Tuesday, February 24, 2009

Excerpts from my new book The Cult of Celebrity, Part 5

Most market researchers agree that celebrity is a powerful selling tool—not only for teens and children but for consumers of all ages. Advertisers aim to make a psychological connection between the product and a celebrity, to create what is called a “human brand.” According to a study published by the American Marketing Association in 2006, we have a very strong attachment to human brands because early in life we learn to attach ourselves to humans. It is deeply embedded in us that human faces elicit emotional responses. We also learn to attend to the wants of other humans whom we trust, listen to what they tell us, and trust that what they say is true.

As we grow, the same psychological process causes us to generalize to trusting celebrities when they tell us that we should buy brand A or brand B. Some research has also shown that a celebrity-endorsed product has a higher product recall rate, meaning you tend to remember a product in an ad better when a celebrity has lent his or her face and name to it. Thanks to researchers Richard Petty and John Cacioppo, we know more about consumer psychology than ever before. They have a theory that says there are two ways we make up our minds about which products to buy.

First, there is practical decision making based on diligent consideration and weighing the true merits of the available products. For example, you don’t just buy a car based on how cute Lindsay Lohan looked crashing hers. You do some real investigation; you decide what your needs are, which car gets the best gas mileage, and which fits into your price range.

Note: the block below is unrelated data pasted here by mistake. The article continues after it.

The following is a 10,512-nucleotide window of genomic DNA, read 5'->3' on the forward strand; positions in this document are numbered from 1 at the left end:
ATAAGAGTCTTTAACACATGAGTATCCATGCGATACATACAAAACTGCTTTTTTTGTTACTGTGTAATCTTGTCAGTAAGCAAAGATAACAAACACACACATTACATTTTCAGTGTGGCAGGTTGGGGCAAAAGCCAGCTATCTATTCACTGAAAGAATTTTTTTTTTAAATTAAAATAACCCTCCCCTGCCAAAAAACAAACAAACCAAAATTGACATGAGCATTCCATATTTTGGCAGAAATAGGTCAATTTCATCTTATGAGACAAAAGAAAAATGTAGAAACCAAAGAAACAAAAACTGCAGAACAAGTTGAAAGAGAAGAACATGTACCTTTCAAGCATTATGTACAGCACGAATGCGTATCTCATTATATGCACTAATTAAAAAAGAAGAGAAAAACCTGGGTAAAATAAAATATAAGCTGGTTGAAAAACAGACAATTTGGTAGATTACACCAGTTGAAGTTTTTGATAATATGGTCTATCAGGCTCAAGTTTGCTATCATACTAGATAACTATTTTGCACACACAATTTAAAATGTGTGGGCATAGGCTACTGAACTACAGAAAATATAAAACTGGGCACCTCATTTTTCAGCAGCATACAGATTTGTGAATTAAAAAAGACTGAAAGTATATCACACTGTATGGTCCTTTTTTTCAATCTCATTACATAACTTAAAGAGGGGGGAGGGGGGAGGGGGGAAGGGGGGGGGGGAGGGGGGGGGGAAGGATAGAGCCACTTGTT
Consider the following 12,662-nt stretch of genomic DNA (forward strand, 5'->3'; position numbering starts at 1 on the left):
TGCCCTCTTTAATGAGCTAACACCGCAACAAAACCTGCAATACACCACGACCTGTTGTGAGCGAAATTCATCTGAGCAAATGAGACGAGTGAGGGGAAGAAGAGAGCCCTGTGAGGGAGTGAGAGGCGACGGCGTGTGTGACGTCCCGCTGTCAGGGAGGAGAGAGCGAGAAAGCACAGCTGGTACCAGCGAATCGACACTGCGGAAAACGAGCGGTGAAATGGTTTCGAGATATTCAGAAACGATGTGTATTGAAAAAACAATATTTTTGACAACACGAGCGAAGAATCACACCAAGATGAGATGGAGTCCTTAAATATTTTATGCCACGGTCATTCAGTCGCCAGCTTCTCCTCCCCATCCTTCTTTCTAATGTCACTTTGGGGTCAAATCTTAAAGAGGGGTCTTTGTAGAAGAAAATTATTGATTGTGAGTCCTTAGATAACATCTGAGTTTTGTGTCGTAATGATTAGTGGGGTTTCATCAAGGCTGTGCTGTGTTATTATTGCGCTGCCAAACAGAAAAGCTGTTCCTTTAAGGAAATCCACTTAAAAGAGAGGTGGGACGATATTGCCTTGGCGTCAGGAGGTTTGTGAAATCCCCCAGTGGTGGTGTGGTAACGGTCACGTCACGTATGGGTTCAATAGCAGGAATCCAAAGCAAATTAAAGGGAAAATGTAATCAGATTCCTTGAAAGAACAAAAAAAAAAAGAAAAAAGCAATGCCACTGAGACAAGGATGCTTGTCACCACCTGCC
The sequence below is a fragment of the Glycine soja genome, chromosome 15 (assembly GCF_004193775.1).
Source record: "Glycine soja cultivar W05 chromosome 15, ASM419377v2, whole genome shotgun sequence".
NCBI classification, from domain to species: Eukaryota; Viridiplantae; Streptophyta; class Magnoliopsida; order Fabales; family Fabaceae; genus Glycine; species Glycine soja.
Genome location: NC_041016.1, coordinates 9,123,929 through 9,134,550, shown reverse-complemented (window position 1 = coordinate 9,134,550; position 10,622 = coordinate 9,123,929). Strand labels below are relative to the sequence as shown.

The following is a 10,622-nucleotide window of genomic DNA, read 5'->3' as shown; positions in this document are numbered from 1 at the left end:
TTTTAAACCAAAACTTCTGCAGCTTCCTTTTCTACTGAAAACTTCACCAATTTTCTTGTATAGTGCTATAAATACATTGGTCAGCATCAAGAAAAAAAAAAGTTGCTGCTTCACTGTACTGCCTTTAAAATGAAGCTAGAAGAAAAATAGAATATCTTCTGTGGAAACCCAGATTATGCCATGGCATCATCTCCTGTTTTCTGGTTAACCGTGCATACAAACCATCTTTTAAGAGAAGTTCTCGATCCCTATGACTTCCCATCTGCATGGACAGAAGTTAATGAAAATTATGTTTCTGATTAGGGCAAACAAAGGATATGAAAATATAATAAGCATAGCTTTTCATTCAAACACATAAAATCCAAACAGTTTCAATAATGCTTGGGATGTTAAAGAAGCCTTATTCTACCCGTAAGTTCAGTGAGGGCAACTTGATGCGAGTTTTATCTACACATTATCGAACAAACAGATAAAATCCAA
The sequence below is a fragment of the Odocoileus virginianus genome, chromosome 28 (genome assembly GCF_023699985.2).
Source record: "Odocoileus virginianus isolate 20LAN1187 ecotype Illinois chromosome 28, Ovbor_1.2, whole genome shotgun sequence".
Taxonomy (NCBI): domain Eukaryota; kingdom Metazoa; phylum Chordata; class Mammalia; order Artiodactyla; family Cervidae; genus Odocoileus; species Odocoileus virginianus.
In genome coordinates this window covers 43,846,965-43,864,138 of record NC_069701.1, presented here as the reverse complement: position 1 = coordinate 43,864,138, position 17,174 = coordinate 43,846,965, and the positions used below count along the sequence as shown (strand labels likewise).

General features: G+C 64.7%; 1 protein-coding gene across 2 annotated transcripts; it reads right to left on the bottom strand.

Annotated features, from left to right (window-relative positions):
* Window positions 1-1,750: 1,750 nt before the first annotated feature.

The second way we can choose a product is based on whether the product is associated with either a positive or a negative cue; that is, whether it gives us a good or a bad feeling. In this situation, you may buy a particular lipstick because you like the celebrity who endorses it or because it looks cute on Kelly Ripa. It is this second type of decision making that companies bank on—literally—when they hire a popular celebrity to be their spokesperson.

According to Michael Kamins, PhD of the University of Southern California, when a company chooses to use a celebrity in an advertisement, rather than an expert or an ordinary person, there is a science to choosing which celebrity to use. An ad agency must consider the celebrity’s social risk: Is he rumored to be gay? Has she been divorced too many times? Is he a known drug addict? Another aspect to consider is the celebrity’s level of exposure. Is this a celebrity who has too many endorsement deals that will conflict with the product or confuse the consumer? Or is it a celebrity who is already too much of a“brand”? Does she come with an image that is hard to change, an image that is larger than life—or in this case, larger than the product’s image? The demographic appropriateness of the star is crucial, too.In other words, who is it that the company is marketing to, and which celebrities do those people like? Shakira might be the perfect person if a company is selling a new lipstick to Latina women, but maybe she’s not such a great choice for the Jazzy Power Chair.

Of course recognizability is vital. On a billboard you don’t have time to explain that the guy holding the cola bottle played the guy who got killed in the second episode of Heroes, so it has to be someone who people can quickly identify. For a celebrity ad to work, you have to be able to look at it and immediately say, for instance, “Oh, that’s Beyonce in that [fill in the blank] ad—got it.” And marketers want a celebrity who is attractive, likable, popular, and most important, honest.